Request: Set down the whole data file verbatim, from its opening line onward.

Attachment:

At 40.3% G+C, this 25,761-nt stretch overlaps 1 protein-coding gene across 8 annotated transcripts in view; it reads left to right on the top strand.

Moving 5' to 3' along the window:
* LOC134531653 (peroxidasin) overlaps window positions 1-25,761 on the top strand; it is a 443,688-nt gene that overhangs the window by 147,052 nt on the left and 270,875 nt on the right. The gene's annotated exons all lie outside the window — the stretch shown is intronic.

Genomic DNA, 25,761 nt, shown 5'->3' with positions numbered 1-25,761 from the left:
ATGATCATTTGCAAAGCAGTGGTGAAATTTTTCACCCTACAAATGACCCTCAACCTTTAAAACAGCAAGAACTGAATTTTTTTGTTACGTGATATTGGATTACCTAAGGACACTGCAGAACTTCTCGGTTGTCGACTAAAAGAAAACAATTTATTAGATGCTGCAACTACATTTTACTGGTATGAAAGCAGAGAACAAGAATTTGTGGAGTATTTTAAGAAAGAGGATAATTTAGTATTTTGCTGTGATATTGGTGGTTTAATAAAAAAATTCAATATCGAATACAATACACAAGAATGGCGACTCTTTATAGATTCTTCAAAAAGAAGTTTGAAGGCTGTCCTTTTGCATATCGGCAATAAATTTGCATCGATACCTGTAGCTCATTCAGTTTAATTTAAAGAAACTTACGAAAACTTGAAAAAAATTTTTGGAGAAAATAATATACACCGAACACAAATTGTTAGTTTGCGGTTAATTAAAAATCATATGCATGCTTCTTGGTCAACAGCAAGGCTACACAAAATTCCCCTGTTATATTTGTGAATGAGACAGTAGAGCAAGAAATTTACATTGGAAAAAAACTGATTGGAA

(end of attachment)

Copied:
At 40.3% G+C, this 25,761-nt stretch overlaps 1 protein-coding gene across 8 annotated transcripts in view; it reads left to right on the top strand.

Moving 5' to 3' along the window:
* LOC134531653 (peroxidasin) overlaps window positions 1-25,761 on the top strand; it is a 443,688-nt gene that overhangs the window by 147,052 nt on the left and 270,875 nt on the right. The gene's annotated exons all lie outside the window — the stretch shown is intronic.

Genomic DNA, 25,761 nt, shown 5'->3' with positions numbered 1-25,761 from the left:
ATGATCATTTGCAAAGCAGTGGTGAAATTTTTCACCCTACAAATGACCCTCAACCTTTAAAACAGCAAGAACTGAATTTTTTTGTTACGTGATATTGGATTACCTAAGGACACTGCAGAACTTCTCGGTTGTCGACTAAAAGAAAACAATTTATTAGATGCTGCAACTACATTTTACTGGTATGAAAGCAGAGAACAAGAATTTGTGGAGTATTTTAAGAAAGAGGATAATTTAGTATTTTGCTGTGATATTGGTGGTTTAATAAAAAAATTCAATATCGAATACAATACACAAGAATGGCGACTCTTTATAGATTCTTCAAAAAGAAGTTTGAAGGCTGTCCTTTTGCATATCGGCAATAAATTTGCATCGATACCTGTAGCTCATTCAGTTTAATTTAAAGAAACTTACGAAAACTTGAAAAAAATTTTTGGAGAAAATAATATACACCGAACACAAATTGTTAGTTTGCGGTTAATTAAAAATCATATGCATGCTTCTTGGTCAACAGCAAGGCTACACAAAATTCCCCTGTTATATTTGTGAATGAGACAGTAGAGCAAGAAATTTACATTGGAAAAAAACTGATTGGAA